Apprentice to a Death Defier: Scales of the Dragon

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AuthorHouse, Dec 1, 1999 - Body, Mind & Spirit - 200 pages
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With his newest book Justin Taft, Jr. continues to build on his previous success.  As I Saw It was well received by the Rochester community as a colorful and engaging look at Rochester during the 1930s Depression.  Whereas his first book included humorous recollections of town characters, community leaders, escaped convicts, gypsies and chicken thieves The Tafts of Rochester, Illinois focuses on the Taft family itself. 

Through this book Justin Taft continues to share his insight on life in the early days of Rochester.  Unlike his previous work, this newest effort is professionally researched within its historical context.  The westward migration and acquisition of land by Vermont to Rochester families is explored.  Previously unidentified relationships between migrating Vermont families are documented.  Each of the Rochester Tafts is traced through vital records, census listings, land transactions, family letters and bibles.  The author annotates the book with early Rochester photographs and Taft family heirlooms, never forgetting to spin his signature folktales, adding depth to our understanding of the lives of his ancestors and many other early pioneers of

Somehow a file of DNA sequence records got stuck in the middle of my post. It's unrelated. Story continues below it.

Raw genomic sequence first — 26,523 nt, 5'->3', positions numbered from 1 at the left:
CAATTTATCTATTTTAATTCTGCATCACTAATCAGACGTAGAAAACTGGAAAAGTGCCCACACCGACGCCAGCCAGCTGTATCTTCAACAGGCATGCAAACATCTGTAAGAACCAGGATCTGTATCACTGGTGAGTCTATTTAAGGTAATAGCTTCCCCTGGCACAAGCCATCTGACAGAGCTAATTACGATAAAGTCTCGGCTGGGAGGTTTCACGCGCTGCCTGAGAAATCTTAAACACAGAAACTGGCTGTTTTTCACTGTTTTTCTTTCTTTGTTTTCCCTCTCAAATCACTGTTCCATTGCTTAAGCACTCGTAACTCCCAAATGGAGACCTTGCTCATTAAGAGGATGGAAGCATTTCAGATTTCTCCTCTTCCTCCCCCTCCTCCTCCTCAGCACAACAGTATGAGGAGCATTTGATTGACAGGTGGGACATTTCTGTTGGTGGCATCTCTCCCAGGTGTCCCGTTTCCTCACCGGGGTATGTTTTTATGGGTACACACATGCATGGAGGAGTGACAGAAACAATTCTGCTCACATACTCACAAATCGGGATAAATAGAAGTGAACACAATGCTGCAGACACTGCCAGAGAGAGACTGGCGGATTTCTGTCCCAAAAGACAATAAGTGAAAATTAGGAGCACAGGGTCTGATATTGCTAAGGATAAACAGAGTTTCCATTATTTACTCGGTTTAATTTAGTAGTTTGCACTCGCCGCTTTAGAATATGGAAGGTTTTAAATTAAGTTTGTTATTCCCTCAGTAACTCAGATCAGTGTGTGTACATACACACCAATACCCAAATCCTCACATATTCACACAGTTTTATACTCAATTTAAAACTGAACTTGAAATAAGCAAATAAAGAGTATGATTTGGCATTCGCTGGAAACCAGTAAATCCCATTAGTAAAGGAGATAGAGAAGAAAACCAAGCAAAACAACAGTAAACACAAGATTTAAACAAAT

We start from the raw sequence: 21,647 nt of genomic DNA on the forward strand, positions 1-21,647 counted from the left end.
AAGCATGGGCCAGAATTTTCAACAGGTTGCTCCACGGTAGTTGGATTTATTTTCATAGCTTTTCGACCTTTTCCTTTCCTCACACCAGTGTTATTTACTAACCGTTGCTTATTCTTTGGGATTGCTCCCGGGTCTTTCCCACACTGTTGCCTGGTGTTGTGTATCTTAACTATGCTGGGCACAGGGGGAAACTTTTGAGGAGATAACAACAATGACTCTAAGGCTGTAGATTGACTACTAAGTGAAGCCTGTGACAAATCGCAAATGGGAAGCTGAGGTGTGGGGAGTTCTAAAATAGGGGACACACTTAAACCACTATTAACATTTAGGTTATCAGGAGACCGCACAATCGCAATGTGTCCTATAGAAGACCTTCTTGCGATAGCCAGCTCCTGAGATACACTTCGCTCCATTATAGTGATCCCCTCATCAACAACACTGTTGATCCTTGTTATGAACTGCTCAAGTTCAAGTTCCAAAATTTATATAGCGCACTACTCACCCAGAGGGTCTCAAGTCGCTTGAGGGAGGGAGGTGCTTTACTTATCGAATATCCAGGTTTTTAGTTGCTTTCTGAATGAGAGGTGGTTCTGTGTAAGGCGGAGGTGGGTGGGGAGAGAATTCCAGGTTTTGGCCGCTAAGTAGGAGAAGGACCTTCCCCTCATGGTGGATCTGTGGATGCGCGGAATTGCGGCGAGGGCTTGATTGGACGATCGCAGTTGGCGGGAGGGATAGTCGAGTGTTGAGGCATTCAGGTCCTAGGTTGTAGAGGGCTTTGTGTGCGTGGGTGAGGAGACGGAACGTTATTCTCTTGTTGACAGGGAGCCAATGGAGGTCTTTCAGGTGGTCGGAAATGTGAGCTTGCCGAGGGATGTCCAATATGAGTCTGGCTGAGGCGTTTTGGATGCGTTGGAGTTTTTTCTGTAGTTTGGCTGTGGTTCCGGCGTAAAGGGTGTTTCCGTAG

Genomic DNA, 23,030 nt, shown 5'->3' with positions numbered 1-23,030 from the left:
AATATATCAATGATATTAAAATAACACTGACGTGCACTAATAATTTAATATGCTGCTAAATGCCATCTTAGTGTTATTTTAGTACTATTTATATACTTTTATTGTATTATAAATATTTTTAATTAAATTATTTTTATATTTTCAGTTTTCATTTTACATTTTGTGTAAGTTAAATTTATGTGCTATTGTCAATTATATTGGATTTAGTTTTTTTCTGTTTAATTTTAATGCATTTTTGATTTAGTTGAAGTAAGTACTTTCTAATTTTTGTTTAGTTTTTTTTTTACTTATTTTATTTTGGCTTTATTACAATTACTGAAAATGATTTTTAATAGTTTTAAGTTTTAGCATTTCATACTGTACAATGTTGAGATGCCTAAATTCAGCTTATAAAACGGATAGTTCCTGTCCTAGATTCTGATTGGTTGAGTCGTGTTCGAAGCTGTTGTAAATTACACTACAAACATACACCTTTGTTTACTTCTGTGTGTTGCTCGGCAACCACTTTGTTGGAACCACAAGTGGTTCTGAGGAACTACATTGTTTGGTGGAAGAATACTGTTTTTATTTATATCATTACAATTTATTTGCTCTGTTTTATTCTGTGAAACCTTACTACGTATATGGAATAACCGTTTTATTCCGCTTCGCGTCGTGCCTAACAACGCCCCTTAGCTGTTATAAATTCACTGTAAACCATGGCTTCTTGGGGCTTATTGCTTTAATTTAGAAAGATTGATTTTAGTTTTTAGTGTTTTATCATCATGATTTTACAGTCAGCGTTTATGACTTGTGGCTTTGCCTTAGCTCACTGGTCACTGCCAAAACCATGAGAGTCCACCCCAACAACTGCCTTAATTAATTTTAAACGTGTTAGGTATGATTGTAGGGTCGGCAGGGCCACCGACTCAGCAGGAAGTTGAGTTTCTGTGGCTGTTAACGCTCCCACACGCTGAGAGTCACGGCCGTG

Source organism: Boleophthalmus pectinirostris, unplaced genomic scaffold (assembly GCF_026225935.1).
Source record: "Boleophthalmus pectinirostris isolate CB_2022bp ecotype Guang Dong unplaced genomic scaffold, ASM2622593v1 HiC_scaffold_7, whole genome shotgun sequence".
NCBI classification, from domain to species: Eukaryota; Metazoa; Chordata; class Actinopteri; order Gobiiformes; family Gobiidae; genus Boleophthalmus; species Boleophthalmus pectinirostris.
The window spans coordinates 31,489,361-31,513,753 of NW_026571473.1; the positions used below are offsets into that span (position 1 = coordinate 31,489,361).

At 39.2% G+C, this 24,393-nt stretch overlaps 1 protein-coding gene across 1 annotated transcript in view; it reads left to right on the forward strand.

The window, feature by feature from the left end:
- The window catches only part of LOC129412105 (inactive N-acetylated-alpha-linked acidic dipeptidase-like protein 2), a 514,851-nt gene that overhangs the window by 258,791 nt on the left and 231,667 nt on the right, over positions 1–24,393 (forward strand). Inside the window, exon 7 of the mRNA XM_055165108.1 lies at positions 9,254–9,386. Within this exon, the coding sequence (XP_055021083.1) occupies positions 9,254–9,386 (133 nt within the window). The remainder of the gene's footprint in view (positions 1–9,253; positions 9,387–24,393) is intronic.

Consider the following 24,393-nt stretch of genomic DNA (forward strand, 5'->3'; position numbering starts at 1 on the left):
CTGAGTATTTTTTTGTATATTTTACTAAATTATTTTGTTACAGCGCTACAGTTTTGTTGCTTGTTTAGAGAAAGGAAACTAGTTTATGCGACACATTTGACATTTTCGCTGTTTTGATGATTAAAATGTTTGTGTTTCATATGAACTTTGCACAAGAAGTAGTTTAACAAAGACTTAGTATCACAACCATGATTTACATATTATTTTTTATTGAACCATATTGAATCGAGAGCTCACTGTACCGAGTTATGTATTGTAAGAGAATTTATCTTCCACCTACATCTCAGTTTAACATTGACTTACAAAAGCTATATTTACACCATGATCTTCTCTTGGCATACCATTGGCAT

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This book shines like a gem amongst the plethora of metaphysical books. It is the first in a series of six books.
Each chapter is the author's experience of a teaching journey with his teacher
, Master Q. A singularly unique exposition of precepts and principles of Mayan sorcery as taught by the Death Defier Quetzlquatl (Master Q).
There are similarities to Toltec sorcery but the differences makes the read so fascinating. In my humble opinion die-hard followers of Carlos Castaneda's rendition of the Toltec teachings of Don Juan Matus would serve their own growth well by availing themselves of this information.
The contra-points enable a comparison to the reader's understanding of Toltec teachings so as to enable a third point to emerge.
In a world of convenience-based metaphysics, this book is a fresh jolt back to the reality of the hard requirements for personal evolution. -Henk
 

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